Blair, Brown and the judgements of history – some thoughts on the recent TV series
I’ve just finished watching the fascinating TV series on Tony Blair and Gordon Brown, screened on BBC. I’m one of the handful of people who worked for both of them. I was chief adviser to Gordon Brown (1990-92) worked in various roles in government for Tony Blair, including as head of the Policy Unit and head of the Strategy Unit (1997-2004), and I almost went to work for Gordon when he became Prime Minister in 2007 (my draft contract described me as ‘adviser on the government’s strategic direction’ – though in the end I didn’t take the job up because I feared the government didn’t quite have a strategic direction).
The series tells the story of a long period of my life. It’s well made, with excellent interviews, and is about as good as a television account of recent political history can be. Indeed, no other medium could capture the subtleties of voice and expression that make the interviews so fascinating.
But it’s flaws are as interesting as its strengths and it raises the question of how TV could do better at making sense of recent history. Some of its flaws were ones of perspective:
Too Blairite: this was very much the Blairite account, reflecting the views of the series’ main journalist advisers who are ultra-Blairite. The benefit of that was a very thoughtful interview with Blair himself. The downside was little hint of more critical perspectives. which was odd given how controversial a figure Blair still is (more on that later).
Too media obsessed: the series has a disproportionate focus on media/press people: journalists are most fascinated by the people who deal with journalists, which over-emphasises dramatic events and communications and under-emphasises slower but usually more important processes of change.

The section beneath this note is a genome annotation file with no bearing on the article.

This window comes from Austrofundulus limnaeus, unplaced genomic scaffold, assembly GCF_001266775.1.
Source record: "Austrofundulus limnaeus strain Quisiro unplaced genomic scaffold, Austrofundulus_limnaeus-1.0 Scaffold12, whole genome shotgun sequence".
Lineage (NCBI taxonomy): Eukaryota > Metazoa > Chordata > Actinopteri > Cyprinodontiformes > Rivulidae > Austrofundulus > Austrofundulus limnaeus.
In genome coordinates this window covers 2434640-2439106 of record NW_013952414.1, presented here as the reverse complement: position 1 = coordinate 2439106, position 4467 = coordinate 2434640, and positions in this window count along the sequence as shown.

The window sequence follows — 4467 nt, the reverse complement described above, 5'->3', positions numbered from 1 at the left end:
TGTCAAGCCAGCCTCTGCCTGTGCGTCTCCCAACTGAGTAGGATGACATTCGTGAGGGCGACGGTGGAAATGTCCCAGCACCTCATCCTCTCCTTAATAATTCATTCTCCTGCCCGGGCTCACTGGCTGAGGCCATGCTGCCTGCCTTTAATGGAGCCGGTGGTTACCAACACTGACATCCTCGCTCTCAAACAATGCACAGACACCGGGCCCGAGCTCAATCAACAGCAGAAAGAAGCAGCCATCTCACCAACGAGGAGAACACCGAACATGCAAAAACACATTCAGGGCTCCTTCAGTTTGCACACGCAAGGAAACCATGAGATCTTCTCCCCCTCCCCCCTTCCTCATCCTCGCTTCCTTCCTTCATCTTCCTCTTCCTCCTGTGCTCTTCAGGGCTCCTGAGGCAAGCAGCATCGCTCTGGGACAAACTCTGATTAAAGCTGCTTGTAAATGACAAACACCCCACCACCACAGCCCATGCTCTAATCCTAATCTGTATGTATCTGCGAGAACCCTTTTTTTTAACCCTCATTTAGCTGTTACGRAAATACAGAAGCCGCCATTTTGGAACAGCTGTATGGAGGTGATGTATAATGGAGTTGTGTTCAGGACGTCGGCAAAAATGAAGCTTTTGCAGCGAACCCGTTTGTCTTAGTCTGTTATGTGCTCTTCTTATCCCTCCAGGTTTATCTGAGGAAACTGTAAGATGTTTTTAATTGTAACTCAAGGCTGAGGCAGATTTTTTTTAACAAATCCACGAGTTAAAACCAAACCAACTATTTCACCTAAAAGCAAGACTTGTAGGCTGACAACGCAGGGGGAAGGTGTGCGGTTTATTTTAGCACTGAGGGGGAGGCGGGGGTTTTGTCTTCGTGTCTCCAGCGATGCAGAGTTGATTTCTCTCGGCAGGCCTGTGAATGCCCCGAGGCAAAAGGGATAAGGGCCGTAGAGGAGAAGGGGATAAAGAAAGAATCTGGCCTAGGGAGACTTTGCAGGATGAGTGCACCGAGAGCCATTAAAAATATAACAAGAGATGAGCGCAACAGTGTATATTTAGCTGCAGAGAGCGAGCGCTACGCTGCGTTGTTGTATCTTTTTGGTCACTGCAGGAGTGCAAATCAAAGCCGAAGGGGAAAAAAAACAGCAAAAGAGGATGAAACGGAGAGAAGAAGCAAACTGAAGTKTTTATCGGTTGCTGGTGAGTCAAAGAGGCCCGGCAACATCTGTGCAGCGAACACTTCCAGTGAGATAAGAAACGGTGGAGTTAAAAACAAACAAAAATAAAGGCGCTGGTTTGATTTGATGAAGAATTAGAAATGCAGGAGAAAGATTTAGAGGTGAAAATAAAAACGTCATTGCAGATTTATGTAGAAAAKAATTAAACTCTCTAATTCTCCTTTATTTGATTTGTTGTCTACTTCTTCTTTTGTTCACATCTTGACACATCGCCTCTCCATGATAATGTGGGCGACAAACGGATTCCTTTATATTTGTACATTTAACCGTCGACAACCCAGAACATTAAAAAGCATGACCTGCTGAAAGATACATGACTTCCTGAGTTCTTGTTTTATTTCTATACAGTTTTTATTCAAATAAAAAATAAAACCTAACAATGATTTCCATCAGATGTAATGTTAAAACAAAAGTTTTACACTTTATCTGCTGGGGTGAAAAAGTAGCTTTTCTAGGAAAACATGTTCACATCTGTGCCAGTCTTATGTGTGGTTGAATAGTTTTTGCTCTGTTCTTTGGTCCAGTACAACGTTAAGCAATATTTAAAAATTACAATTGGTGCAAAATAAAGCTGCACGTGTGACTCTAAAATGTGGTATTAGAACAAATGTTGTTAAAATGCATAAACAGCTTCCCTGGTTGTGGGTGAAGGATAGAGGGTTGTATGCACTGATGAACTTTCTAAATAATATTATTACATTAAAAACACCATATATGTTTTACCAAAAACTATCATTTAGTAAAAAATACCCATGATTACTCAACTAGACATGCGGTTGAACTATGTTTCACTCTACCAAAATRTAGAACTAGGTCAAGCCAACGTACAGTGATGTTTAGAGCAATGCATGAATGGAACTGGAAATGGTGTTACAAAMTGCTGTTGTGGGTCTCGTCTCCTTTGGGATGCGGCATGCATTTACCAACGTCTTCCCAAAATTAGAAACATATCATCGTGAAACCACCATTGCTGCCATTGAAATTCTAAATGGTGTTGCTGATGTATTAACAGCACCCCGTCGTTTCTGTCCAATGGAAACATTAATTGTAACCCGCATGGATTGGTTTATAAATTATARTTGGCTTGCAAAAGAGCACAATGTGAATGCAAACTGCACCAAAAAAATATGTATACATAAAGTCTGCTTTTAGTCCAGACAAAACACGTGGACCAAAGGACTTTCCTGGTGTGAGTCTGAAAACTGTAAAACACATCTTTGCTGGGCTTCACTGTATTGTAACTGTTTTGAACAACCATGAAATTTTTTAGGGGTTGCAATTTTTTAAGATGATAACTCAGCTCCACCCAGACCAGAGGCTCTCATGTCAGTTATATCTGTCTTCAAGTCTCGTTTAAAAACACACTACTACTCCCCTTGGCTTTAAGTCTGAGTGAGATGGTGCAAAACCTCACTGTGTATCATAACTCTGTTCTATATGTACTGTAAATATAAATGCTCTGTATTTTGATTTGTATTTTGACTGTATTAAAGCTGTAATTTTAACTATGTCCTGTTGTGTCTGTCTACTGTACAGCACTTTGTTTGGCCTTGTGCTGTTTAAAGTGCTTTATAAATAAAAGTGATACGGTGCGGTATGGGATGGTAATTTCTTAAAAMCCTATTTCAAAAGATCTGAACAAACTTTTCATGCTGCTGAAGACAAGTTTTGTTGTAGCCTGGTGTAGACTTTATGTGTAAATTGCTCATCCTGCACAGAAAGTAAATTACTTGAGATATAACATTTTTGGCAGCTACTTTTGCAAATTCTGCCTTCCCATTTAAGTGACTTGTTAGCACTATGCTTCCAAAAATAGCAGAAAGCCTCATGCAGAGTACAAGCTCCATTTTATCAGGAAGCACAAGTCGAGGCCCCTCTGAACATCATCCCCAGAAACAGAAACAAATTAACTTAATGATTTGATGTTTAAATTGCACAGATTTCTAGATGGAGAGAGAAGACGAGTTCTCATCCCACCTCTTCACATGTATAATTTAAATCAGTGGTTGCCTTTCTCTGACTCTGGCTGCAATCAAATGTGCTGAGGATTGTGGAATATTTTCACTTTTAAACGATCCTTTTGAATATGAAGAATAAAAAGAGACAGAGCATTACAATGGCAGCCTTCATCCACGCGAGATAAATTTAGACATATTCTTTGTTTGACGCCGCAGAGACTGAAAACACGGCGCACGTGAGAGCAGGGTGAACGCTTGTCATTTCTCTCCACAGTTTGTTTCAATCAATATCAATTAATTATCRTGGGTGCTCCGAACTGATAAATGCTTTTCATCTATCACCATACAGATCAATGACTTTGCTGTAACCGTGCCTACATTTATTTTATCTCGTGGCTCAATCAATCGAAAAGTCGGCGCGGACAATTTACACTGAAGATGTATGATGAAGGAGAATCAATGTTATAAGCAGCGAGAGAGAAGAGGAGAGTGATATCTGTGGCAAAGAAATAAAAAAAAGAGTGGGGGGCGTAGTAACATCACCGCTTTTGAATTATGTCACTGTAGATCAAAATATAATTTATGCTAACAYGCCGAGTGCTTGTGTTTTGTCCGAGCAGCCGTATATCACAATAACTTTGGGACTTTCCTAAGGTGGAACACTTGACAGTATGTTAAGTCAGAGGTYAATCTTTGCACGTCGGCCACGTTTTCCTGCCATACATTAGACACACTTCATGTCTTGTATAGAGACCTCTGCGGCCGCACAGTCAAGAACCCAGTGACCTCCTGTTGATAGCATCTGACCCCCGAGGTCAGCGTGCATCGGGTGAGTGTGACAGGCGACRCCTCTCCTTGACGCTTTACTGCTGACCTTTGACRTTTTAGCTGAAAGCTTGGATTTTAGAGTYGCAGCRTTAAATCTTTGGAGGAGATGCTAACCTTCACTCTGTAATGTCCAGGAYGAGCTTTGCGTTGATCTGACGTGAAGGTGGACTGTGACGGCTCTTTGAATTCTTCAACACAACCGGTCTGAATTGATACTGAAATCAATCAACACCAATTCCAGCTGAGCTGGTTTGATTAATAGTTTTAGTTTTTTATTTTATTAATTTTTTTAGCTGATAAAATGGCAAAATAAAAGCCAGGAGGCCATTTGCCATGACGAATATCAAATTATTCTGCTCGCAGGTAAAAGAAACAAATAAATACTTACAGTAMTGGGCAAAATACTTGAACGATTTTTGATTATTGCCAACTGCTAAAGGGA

But its main weaknesses went deeper.
Lacking analysis: the most fundamental weakness of the series was the absence of analysis or historical perspective. From the vantage point of 2021, it’s odd that it said nothing on the big questions that historians are already focused on. One, rather big one, is capitalism. Blair essentially saw capitalism as working fine, needing just a few tweaks. Both Blair and Brown had such regard for bankers that they appointed several to run important commissions on health and social policy. After 2007/8 every part of that position became untenable, both intellectually and politically, which was one of the reasons for Labour’s later shift to the left.
Another glaring absence was climate. I worked on the first carbon reduction strategies in the early 2000s which helped the UK to achieve the best record of any G7 country over the last generation, and to become the world leader in offshore wind. This was never of much interest to Blair, Mandelson etc. But again, it seems remarkable not to mention it in the very month of COP26.